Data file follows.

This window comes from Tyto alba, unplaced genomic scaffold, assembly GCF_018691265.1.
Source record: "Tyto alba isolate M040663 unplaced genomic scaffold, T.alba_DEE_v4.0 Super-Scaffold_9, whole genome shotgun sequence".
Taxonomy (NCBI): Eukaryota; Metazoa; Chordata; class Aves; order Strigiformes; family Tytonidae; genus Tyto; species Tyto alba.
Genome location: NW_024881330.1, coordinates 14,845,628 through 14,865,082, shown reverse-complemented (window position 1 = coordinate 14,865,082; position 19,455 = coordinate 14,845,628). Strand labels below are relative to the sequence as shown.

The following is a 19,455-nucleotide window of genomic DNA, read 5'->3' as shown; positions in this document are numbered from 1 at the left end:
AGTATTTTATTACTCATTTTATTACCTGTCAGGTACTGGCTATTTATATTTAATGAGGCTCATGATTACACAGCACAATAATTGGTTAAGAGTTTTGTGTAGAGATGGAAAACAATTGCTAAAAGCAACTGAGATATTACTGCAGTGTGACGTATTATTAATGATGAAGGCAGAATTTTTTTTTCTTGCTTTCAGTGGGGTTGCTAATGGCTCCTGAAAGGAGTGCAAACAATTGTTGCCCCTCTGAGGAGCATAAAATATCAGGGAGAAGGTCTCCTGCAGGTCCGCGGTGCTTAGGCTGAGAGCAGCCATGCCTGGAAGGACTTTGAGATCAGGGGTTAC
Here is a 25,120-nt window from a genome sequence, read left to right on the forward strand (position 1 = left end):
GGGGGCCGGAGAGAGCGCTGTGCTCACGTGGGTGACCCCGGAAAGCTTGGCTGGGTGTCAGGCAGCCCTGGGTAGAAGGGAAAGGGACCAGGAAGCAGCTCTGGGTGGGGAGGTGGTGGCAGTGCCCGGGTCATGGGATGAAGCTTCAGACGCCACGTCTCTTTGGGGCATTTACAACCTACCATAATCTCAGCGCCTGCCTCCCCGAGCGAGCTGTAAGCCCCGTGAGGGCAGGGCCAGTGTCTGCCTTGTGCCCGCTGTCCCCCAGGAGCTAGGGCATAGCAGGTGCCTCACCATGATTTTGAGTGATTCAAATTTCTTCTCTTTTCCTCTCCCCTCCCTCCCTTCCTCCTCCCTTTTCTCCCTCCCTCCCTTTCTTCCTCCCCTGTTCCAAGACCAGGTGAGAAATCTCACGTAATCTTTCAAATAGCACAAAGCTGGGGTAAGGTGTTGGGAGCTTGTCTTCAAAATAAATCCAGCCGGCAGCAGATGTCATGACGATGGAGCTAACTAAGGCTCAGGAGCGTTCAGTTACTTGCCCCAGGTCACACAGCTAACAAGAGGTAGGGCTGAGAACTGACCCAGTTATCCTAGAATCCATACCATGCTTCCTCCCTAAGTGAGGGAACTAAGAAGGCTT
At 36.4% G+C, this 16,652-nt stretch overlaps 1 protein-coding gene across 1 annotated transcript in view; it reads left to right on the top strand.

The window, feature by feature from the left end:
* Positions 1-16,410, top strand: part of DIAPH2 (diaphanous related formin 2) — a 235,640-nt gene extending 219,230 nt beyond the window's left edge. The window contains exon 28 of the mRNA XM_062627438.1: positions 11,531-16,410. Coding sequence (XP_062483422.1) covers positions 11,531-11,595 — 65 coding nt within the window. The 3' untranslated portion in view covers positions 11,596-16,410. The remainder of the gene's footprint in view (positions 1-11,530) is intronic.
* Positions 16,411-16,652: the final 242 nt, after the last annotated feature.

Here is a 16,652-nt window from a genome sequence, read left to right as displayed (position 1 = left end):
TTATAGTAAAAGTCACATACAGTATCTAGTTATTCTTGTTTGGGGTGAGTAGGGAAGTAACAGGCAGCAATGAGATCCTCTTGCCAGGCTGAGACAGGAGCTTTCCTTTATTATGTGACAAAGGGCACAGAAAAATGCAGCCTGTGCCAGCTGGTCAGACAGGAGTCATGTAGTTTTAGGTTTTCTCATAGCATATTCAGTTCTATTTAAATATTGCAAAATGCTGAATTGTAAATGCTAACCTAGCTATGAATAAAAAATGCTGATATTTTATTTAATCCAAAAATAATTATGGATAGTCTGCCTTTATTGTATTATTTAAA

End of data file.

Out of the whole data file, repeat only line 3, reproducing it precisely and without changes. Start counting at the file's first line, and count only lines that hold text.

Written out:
Taxonomy (NCBI): Eukaryota; Metazoa; Chordata; class Aves; order Strigiformes; family Tytonidae; genus Tyto; species Tyto alba.